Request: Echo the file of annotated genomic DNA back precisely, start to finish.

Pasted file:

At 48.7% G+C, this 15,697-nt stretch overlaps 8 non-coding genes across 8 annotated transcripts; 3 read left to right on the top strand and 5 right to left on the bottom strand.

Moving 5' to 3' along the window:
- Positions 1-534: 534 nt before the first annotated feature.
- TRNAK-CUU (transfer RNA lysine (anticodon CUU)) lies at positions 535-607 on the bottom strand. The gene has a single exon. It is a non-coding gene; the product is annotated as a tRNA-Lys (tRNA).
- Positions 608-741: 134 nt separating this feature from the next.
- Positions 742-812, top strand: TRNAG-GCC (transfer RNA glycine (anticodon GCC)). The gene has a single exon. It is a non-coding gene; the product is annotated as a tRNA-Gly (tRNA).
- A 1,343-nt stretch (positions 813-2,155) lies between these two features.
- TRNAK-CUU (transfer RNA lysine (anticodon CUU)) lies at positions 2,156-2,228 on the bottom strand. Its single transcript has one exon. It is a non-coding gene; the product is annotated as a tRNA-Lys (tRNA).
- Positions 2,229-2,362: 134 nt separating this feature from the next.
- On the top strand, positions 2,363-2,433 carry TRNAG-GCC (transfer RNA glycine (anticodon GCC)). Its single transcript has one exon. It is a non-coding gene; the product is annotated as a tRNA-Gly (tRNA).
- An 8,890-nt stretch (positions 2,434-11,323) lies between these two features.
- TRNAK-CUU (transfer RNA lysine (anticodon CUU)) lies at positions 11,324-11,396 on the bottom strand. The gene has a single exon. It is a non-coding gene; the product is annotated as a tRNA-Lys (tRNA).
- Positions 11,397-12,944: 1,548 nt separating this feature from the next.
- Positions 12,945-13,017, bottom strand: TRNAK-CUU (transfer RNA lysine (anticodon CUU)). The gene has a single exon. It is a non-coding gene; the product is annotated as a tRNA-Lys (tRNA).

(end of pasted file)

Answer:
At 48.7% G+C, this 15,697-nt stretch overlaps 8 non-coding genes across 8 annotated transcripts; 3 read left to right on the top strand and 5 right to left on the bottom strand.

Moving 5' to 3' along the window:
- Positions 1-534: 534 nt before the first annotated feature.
- TRNAK-CUU (transfer RNA lysine (anticodon CUU)) lies at positions 535-607 on the bottom strand. The gene has a single exon. It is a non-coding gene; the product is annotated as a tRNA-Lys (tRNA).
- Positions 608-741: 134 nt separating this feature from the next.
- Positions 742-812, top strand: TRNAG-GCC (transfer RNA glycine (anticodon GCC)). The gene has a single exon. It is a non-coding gene; the product is annotated as a tRNA-Gly (tRNA).
- A 1,343-nt stretch (positions 813-2,155) lies between these two features.
- TRNAK-CUU (transfer RNA lysine (anticodon CUU)) lies at positions 2,156-2,228 on the bottom strand. Its single transcript has one exon. It is a non-coding gene; the product is annotated as a tRNA-Lys (tRNA).
- Positions 2,229-2,362: 134 nt separating this feature from the next.
- On the top strand, positions 2,363-2,433 carry TRNAG-GCC (transfer RNA glycine (anticodon GCC)). Its single transcript has one exon. It is a non-coding gene; the product is annotated as a tRNA-Gly (tRNA).
- An 8,890-nt stretch (positions 2,434-11,323) lies between these two features.
- TRNAK-CUU (transfer RNA lysine (anticodon CUU)) lies at positions 11,324-11,396 on the bottom strand. The gene has a single exon. It is a non-coding gene; the product is annotated as a tRNA-Lys (tRNA).
- Positions 11,397-12,944: 1,548 nt separating this feature from the next.
- Positions 12,945-13,017, bottom strand: TRNAK-CUU (transfer RNA lysine (anticodon CUU)). The gene has a single exon. It is a non-coding gene; the product is annotated as a tRNA-Lys (tRNA).